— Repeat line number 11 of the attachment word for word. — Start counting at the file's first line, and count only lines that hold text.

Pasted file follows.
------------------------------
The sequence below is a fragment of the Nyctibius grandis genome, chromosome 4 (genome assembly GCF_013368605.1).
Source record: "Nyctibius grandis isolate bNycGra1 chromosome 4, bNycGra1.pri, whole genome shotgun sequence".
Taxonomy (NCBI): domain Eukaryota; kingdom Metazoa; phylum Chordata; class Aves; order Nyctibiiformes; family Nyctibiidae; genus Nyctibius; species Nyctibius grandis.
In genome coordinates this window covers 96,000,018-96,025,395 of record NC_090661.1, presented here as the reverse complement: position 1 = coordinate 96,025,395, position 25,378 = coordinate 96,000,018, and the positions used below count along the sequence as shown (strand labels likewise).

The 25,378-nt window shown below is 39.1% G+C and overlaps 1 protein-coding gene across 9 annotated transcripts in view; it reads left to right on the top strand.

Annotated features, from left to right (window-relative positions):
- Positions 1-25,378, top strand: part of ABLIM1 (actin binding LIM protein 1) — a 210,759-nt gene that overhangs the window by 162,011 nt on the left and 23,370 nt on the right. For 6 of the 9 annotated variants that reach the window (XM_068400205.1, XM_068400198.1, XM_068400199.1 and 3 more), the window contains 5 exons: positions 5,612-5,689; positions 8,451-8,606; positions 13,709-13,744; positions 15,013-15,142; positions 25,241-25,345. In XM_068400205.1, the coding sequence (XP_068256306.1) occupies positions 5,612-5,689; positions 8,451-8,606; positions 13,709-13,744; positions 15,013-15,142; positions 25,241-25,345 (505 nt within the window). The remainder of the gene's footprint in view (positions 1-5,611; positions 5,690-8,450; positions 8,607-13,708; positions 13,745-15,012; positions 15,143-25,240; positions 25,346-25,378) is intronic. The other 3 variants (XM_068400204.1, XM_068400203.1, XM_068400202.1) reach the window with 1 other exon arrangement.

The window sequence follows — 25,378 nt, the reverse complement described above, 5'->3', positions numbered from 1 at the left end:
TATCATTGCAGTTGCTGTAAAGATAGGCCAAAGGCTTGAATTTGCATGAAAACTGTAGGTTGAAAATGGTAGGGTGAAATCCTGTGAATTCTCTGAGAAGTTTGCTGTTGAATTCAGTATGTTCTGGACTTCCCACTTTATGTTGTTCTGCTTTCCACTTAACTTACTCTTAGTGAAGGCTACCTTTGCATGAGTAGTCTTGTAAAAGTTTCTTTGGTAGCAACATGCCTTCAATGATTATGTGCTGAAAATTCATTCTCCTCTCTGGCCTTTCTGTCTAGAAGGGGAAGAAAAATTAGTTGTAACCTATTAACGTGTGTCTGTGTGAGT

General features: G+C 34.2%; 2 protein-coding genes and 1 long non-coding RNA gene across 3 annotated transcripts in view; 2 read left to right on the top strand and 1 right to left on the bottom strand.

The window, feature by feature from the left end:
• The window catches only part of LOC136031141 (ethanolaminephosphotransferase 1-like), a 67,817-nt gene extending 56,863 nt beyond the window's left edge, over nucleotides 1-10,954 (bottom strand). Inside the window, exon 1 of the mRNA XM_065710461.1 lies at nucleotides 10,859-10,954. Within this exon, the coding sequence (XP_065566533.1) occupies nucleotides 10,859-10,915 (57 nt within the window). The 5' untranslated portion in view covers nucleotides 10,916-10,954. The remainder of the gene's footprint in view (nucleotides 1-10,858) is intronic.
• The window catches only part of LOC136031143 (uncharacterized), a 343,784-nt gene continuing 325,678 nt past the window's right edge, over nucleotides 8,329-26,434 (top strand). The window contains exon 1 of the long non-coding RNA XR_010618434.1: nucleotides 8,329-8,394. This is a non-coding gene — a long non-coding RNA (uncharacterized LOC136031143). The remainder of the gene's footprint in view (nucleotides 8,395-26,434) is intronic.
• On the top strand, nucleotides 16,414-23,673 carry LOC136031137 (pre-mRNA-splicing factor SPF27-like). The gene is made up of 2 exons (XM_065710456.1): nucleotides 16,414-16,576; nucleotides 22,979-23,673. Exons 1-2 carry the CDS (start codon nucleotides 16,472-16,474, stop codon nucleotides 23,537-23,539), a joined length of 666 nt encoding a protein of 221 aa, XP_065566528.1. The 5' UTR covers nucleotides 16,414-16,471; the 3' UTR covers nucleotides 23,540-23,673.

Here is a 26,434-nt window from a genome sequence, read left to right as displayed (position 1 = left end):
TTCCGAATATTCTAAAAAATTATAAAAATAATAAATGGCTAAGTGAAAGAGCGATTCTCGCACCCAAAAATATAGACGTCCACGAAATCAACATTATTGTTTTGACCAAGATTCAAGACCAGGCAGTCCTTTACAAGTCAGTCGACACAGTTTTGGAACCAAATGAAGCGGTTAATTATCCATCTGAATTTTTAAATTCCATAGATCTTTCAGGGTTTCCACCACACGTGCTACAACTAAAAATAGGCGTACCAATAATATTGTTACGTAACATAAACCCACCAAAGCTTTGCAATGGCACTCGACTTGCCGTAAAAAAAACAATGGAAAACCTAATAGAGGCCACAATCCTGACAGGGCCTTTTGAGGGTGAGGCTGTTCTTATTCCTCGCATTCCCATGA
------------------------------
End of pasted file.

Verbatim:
The window, feature by feature from the left end: